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Audit quality: how to raise the bar

Author: ICAEW Insights

Published: 01 Apr 2021

The long-awaited government consultation paper on changes to the corporate governance and audit system is expected to advance the debate around audit quality. But what steps can and should audit committees, audit regulators, investors and auditors in the UK take now to improve audit quality?

Expectations of audit quality are high and the debate about audit quality is a complex and evolving one. Audit quality is not just about auditors ­- company boards, audit committees, audit regulators and auditing standard-setters have not just a role to play, but a responsibility for audit quality.

The reports by Sir Donald Brydon, Sir John Kingman and the CMA are all relevant, directly or indirectly, to audit quality. Changes to legislation, regulation and auditing standards arising from current proposals, and in particular those proposals in the government white paper, will take time. But there are steps that audit committees, audit regulators, investors and auditors in the UK can and should take now, voluntarily, to improve audit quality, regardless of the extent and timing of those changes.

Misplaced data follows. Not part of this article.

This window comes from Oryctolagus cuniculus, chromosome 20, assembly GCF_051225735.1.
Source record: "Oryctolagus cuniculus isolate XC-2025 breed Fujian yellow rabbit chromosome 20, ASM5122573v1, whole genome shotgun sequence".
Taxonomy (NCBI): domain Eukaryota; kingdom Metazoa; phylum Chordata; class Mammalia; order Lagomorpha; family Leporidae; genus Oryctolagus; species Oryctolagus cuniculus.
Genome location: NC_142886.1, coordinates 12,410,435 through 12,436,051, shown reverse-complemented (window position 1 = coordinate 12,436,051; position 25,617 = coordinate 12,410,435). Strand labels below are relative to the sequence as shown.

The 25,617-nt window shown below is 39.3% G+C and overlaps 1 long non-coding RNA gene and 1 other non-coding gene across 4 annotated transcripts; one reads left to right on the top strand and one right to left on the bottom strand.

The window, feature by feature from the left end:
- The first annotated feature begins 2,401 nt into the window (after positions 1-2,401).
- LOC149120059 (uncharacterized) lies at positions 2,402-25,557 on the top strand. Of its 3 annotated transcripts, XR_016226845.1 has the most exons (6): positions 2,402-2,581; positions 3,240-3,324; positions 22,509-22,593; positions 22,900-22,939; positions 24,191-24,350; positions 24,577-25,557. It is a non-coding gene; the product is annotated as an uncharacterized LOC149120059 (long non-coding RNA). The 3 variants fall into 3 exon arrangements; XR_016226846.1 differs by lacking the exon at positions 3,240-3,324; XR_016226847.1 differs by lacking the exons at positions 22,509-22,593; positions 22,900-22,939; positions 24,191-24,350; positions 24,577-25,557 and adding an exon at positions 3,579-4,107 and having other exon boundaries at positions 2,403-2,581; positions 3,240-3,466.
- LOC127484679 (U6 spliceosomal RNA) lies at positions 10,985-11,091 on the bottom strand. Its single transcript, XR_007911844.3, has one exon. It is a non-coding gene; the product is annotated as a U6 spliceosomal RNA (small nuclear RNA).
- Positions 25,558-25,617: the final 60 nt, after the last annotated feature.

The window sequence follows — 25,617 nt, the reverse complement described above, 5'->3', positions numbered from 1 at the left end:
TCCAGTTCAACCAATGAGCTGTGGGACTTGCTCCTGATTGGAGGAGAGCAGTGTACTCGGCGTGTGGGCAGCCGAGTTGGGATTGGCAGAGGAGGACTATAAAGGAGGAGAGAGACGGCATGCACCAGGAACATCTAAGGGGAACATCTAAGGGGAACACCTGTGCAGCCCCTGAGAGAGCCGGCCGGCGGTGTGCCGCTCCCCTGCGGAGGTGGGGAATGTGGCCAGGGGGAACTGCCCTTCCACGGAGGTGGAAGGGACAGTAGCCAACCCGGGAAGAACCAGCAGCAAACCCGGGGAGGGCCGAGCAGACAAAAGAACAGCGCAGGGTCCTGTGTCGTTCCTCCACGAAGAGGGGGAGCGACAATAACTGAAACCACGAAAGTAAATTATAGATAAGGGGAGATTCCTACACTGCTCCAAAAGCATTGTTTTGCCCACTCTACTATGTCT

Audit quality is also an issue that transcends national boundaries and is of global interest. With this in mind, we have published a new thought leadership essay, Audit quality: how to raise the bar, as a contribution to some key aspects of the global debate. 

This essay from ICAEW’s Audit and Assurance Faculty examines the ownership, behavioural aspects and structural drivers of audit quality. It follows on from our recent thought leadership essay, Audit quality: the role of standard-setting.

The latest essay highlights the role and responsibilities of all of those involved in the audit quality supply chain and the steps we can all take to improve audit quality. 

We look at:

  • Owning audit quality, including the audit quality supply chain, the characteristics of audit quality, and correlating Audit Quality Indicators with audit quality.
  • Behavioural aspects of audit quality, including stand-backs, scepticism, suspicion and skill sets, the use of specialists and the characteristics of a strong audit team, and the implementation of root cause analysis.
  • Structural drivers, including oversight and reward, transparency reports and the role of investors, and the role of standards and audit technology.

The essay then recommends seven steps forward for those involved in the audit quality supply chain.

Read the full essay - Audit quality: how to raise the bar

This thought leadership report was created by the Audit and Assurance Faculty which is the professional and public interest voice of audit and assurance matters for ICAEW and a leading authority in its field. Learn more about the Faculty here.

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